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Re: the "Web Accessibility is Smart Business" Presentation

From: Robert Yonaitis <ryonaitis@gmail.com>
Date: Fri, 6 May 2011 15:00:56 -0400
Message-ID: <BANLkTik5qns44nq-MdebTM1UyKGQaGK78Q@mail.gmail.com>
To: Shawn Henry <shawn@w3.org>, EOWG <w3c-wai-eo@w3.org>
Hello All:


I wanted to provide some final comments on this slide deck, its content and
the underlying need for this material.


First, It appears that the PowerPoint slides and speaker notes delivers a
lecture being built from a simple axiom: If a business builds Accessible web
sites/applications it will be beneficial to their business. From here I
would think, from a lesson or educational perspective, we should be using
clear concise and logical reasoning that is neutral in manner. In the
simplest terms the Axiom is delivered in the beginning and from this point
we should have an introduction prove our points and then have a conclusion.


Side Note: As someone that has run several companies I am aware of some of
the myths out there on structures and presentations, like the famous, “Tell
them what you are going to tell the, Tell them and then close by reminding
them what you told them” myths like this help to dilute your message.


In developing the slides to be used as part of an education and outreach
effort it is important to keep the presentation clean and use logical order.
So after the introduction we should focus on proving the point rigorously
and I think it is important to discard “all” side issues. Our arguments
should be designed to prove the Axiom: “If a business builds Accessible web
sites/applications it will be beneficial to their business”. They should be
strong, forceful, and positive. In my personal view, perhaps some experts in
training or logical arguments (Argumentation) would agree, the two most
important items in building the logical argument to prove a stated axiom are
to be factual and to avoid side issues. I think we can all agree this slide
show fails in these two areas - Graphs are far from factual, data is
somewhat outdated, and there are multiple side issues and metaphors
presented. I would also add that using metaphors (like the tree) to prove a
logical argument is frowned upon. What this does is remove focus from the
main point and you will lose some of your audience.  Given the axiom and the
importance of the training product, are we willing to lose any demographic
from this argument? Do not get me wrong, while we could include anecdotes we
would have to take care that they do not take away from our main argument.



>From a review of training materials I am curious as to any review besides
this group. Specifically, I am thinking of Subject Matter Experts (SMEs).
When developing training we often seek input, the input can be from other
trainers or from SMEs. We do this because there can be problems with using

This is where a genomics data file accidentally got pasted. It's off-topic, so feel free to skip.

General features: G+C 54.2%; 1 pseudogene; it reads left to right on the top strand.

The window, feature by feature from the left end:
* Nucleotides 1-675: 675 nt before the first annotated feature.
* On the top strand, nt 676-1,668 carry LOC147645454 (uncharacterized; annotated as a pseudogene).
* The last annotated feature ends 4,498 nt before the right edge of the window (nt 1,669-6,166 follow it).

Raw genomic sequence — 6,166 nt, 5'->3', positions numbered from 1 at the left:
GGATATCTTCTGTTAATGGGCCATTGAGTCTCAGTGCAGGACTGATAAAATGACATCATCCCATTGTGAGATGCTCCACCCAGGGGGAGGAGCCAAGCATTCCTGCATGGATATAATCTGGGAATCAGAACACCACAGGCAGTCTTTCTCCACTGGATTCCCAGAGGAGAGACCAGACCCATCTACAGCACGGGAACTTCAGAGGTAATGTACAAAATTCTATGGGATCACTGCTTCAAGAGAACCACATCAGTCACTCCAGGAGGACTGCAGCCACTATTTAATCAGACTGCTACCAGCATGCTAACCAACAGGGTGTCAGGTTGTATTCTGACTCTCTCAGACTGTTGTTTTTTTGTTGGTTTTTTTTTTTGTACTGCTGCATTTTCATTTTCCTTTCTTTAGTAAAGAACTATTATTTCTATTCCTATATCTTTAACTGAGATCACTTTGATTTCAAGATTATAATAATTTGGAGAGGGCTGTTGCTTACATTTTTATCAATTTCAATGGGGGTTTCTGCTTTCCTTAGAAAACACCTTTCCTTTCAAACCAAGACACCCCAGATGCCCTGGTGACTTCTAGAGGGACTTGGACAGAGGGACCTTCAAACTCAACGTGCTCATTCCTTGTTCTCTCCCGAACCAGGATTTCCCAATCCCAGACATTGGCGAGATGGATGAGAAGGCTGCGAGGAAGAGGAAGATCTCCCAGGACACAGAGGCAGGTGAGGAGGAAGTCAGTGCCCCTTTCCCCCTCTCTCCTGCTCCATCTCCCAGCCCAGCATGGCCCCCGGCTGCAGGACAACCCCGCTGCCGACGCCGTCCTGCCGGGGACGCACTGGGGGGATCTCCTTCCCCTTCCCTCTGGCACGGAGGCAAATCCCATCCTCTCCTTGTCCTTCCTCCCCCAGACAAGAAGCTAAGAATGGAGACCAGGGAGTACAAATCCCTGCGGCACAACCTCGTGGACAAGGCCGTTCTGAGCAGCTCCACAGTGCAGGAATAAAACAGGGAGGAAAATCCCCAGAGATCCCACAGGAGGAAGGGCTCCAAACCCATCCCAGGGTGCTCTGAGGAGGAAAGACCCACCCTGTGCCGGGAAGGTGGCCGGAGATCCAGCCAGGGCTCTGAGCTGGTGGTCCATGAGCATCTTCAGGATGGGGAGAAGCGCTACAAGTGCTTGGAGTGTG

training materials that have never been tested or reviewed. Considering the
testing of training materials you have to think seriously about conducting
formative evaluations. There are many different ways to conduct evaluations.
Have we done any “one on one evaluations”, have we considered the role of
SMEs in the development of training lecture? I am not talking about a11y
SMEs; I am talking about the following SMEs:


- Training

- Management

- Business

- Legal

- Search Engine Optimization (SEO)


For an evaluation we would provide all of the instructional analysis,
performance objectives, the instruction itself, and of course.


Finally,  after our points we need to do a summary. We need to provide the
closing argument that sums up the axiom; this is being prepared as a lecture
with speaker notes. I think this is needed and I cannot see a clear closing.
I remember a talk I gave (I think it was DC) to a group of potential
customers that were on the fence as related to a purchase, I simply asked
the management if they believed their information (on the web) was very
important and that people had the right to view it, the management team
answered, “Yes”, I then asked them if they considered someone who was blind
to be a person, I got the sale. It was a positive, factual, and a strong
argument. I had no need to use the classic; fear, uncertainty and doubt
(FUD).



I was glad to see the group did not choose to throw in legal risk and the
number of law suits in America or any other country, as this would be using
FUD, and in my experience FUD is used only when you have a weak argument and
it shuts off most people’s willingness to listen. In a11y many groups have
done this, for example conducting unrequested scans of websites and then
using FUD to sell software. I agree that there is no place for FUD in the
slides.


I also agree that there is the need for this material and I hope that you
see my comments are being made as someone who cares deeply about education
of people on the importance of building accessible. Frankly I view it as a
human rights issue. I also believe since this training is being developed as
a lecture and as a training guide, it should be reviewed in these terms and
by much more then a11y SMEs. To do an effective education and outreach
program all items, especially outside of a11y need to be reviewed.



Thanks for your time,



Rob Yonaitis

34aLabs



Post Note: When I made my argument and asked, "if they considered someone
who was blind to be a person”, I used blind versus disabled or arguments of
accessibility for all regardless of ability, etc… because it was an argument
they could relate to immediately.
Received on Friday, 6 May 2011 19:01:24 GMT

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